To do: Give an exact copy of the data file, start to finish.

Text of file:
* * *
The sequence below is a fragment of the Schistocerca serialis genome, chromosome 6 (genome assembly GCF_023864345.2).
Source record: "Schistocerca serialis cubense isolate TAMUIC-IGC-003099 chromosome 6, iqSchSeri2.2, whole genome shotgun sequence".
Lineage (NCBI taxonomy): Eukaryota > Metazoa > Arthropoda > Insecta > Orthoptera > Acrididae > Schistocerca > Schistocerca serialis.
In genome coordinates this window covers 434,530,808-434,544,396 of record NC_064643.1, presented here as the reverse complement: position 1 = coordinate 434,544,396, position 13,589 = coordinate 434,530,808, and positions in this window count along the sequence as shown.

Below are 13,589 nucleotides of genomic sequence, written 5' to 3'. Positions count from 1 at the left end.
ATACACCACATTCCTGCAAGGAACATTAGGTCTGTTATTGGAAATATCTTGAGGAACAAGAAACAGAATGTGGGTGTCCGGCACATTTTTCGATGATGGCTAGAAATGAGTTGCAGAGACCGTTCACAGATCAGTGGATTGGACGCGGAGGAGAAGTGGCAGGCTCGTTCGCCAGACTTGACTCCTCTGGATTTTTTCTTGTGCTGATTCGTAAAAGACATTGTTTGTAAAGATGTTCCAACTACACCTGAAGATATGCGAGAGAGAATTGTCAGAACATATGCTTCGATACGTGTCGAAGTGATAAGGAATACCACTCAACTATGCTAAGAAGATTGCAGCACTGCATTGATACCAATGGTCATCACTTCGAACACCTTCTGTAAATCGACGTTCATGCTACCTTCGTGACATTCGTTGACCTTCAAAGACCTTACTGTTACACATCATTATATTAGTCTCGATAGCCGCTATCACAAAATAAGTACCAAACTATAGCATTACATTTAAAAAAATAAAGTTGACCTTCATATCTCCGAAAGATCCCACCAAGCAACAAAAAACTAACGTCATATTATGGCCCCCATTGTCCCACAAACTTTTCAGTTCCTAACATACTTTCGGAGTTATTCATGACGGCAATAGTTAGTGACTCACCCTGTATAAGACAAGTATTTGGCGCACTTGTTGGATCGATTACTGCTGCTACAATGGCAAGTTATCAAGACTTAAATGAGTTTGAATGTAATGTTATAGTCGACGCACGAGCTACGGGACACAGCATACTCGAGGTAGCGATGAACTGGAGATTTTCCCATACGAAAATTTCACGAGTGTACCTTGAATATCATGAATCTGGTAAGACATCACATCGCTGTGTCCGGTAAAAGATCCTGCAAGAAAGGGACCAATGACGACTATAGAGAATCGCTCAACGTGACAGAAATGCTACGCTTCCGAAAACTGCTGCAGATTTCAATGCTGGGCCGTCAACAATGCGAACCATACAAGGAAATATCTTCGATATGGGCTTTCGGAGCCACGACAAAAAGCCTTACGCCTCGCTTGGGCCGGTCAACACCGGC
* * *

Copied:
The sequence below is a fragment of the Schistocerca serialis genome, chromosome 6 (genome assembly GCF_023864345.2).
Source record: "Schistocerca serialis cubense isolate TAMUIC-IGC-003099 chromosome 6, iqSchSeri2.2, whole genome shotgun sequence".
Lineage (NCBI taxonomy): Eukaryota > Metazoa > Arthropoda > Insecta > Orthoptera > Acrididae > Schistocerca > Schistocerca serialis.
In genome coordinates this window covers 434,530,808-434,544,396 of record NC_064643.1, presented here as the reverse complement: position 1 = coordinate 434,544,396, position 13,589 = coordinate 434,530,808, and positions in this window count along the sequence as shown.

Below are 13,589 nucleotides of genomic sequence, written 5' to 3'. Positions count from 1 at the left end.
ATACACCACATTCCTGCAAGGAACATTAGGTCTGTTATTGGAAATATCTTGAGGAACAAGAAACAGAATGTGGGTGTCCGGCACATTTTTCGATGATGGCTAGAAATGAGTTGCAGAGACCGTTCACAGATCAGTGGATTGGACGCGGAGGAGAAGTGGCAGGCTCGTTCGCCAGACTTGACTCCTCTGGATTTTTTCTTGTGCTGATTCGTAAAAGACATTGTTTGTAAAGATGTTCCAACTACACCTGAAGATATGCGAGAGAGAATTGTCAGAACATATGCTTCGATACGTGTCGAAGTGATAAGGAATACCACTCAACTATGCTAAGAAGATTGCAGCACTGCATTGATACCAATGGTCATCACTTCGAACACCTTCTGTAAATCGACGTTCATGCTACCTTCGTGACATTCGTTGACCTTCAAAGACCTTACTGTTACACATCATTATATTAGTCTCGATAGCCGCTATCACAAAATAAGTACCAAACTATAGCATTACATTTAAAAAAATAAAGTTGACCTTCATATCTCCGAAAGATCCCACCAAGCAACAAAAAACTAACGTCATATTATGGCCCCCATTGTCCCACAAACTTTTCAGTTCCTAACATACTTTCGGAGTTATTCATGACGGCAATAGTTAGTGACTCACCCTGTATAAGACAAGTATTTGGCGCACTTGTTGGATCGATTACTGCTGCTACAATGGCAAGTTATCAAGACTTAAATGAGTTTGAATGTAATGTTATAGTCGACGCACGAGCTACGGGACACAGCATACTCGAGGTAGCGATGAACTGGAGATTTTCCCATACGAAAATTTCACGAGTGTACCTTGAATATCATGAATCTGGTAAGACATCACATCGCTGTGTCCGGTAAAAGATCCTGCAAGAAAGGGACCAATGACGACTATAGAGAATCGCTCAACGTGACAGAAATGCTACGCTTCCGAAAACTGCTGCAGATTTCAATGCTGGGCCGTCAACAATGCGAACCATACAAGGAAATATCTTCGATATGGGCTTTCGGAGCCACGACAAAAAGCCTTACGCCTCGCTTGGGCCGGTCAACACCGGC